US 3745314 A
Description (OCR text may contain errors)
United States Patent n91 Mathias et a1.
 3,745,314 [4 1 July 10,1973
[ CAVITY IDENTIFICATION  Inventors: Benny B. Mathias,.Maumee; James R. Sager, Toledo, both of Ohio  References Cited UNITED STATES PATENTS 3,601,616 8/1971 Katsumata 250/223 B 3,356,853 12/1967 Rottmann 356/240 3,533,704 10/1970 Krenmayr 356/240 3,529,167 9/1970 CalhOOn 356/240 3,301,396 1/1967 Benson 209/72 3,111,576 11/1963 Lipschutzm. 235/61.11 E
3,585,367 6/1971 Humbarger 235/6l.ll E 3,409,760 11/1968 Hamisch 235/61.12 N 3,418,456 12/1968 Hamisch 235/61.ll E 3,415,370 12/1968 Husome 65/29 Primary Examiner-Maynard R. Wilbur Assistant Examiner-R. Kilgore Attorney-D. T. Innis et al.
[ 5 7 ABSTRACT Apparatus and method for determining which of a plurality of molds produced a particular bottle and a bottle coded in a manner suitable for identification by the apparatus of the invention. A non-digital identification code is molded into a bottle while it is formed in a mold. As a preferred embodiment, the code is an octal code imposed as a series of protuberances in the bottom of a glass container. The bottle is presented at an identification station, and the image of the identification indicia is optically rotated past a reader while the bottle is held stationary. By use of suitable logic and read-out electronics, the mold number of a bottle may be displayed as a digital number and all bottles from a selected mold may be rejected.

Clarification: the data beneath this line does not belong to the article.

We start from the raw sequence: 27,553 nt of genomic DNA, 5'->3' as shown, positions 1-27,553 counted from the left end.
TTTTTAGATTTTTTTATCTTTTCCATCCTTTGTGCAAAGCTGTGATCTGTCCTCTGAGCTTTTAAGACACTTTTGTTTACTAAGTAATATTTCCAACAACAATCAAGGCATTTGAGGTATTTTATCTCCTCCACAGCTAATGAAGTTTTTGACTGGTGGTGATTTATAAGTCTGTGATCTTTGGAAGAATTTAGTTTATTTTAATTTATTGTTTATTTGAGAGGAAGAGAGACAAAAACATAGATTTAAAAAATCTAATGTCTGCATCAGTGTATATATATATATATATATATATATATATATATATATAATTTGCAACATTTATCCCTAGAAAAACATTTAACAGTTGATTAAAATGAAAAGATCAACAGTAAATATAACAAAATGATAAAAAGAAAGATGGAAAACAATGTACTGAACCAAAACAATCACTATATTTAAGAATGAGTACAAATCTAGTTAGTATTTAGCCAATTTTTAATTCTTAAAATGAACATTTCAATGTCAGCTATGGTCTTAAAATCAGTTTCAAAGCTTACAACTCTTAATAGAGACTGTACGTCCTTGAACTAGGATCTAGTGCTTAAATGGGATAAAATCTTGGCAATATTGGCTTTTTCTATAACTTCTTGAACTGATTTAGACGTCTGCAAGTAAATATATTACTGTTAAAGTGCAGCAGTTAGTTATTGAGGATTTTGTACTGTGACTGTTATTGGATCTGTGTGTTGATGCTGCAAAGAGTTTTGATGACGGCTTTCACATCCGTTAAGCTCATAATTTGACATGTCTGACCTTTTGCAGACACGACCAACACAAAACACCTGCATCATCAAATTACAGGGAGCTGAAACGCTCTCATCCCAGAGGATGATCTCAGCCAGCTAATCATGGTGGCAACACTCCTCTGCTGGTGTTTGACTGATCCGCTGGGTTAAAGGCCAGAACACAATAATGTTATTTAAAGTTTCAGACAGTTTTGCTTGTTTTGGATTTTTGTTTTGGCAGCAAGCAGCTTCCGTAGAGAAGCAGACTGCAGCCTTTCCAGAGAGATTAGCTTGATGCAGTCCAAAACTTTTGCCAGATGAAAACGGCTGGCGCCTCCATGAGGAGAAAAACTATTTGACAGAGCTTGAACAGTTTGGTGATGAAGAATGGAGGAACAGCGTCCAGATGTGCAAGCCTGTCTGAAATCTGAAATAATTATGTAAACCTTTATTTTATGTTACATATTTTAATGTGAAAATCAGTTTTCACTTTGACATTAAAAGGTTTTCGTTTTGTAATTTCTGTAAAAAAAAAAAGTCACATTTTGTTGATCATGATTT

10 Claims, 8 Drawing Figures Patented July 10, 1973 4 Sheets-Sheet 2 Patented bcvv July 10, 1973 3,745,314
4 Sheets-Sheet 5 COUNTER SHIFT REGISTER UNITS TENS DECODER 8 READ-OUT INVENTORS ZfAMZ, Mary/4 ATT Y3.
Patented July 10, 1973 I I 3,745,314
4 Sheets-Sheet 4 CONTAINER I CAVITY INFORMATION LETTERlQi y F V 9/ 9f 9 V7 0P1) r-" f[ f A W F I B "/W H HH/ 70 n 95 CAVITY IDENTIFICATION BACKGROUND oF THE INVENTION It is well known in the bottle making art that many defects are cavity oriented. That is,a particular mold, of a plurality of molds, will tend to continue to produce a particular defect once the conditions are present to create the defect. It is thus necessary to determine which mold out of multiple molds is producing a defective bottle so that corrective measures may be taken. To this end, it is a common practice to mold into the bottom of containers a digital representation of the mold of origin; i.e., a bottle produced by mold number 7 will have a small numeral 7 molded into the bottom of the bottle. However, such markings are not readily readable by electronic means and require that each bottle be picked up to read the number. If each bottle from a particular mold is to be discarded, a person must memorize the complex pattern in which a particular molds products will be distributed across the width of an annealing lehr and discard bottles based on this pattern. As may be appreciated, this procedure frequently results in the discard of some good bottles while allowing defective ones to pass, since confusion as to the pattern is common.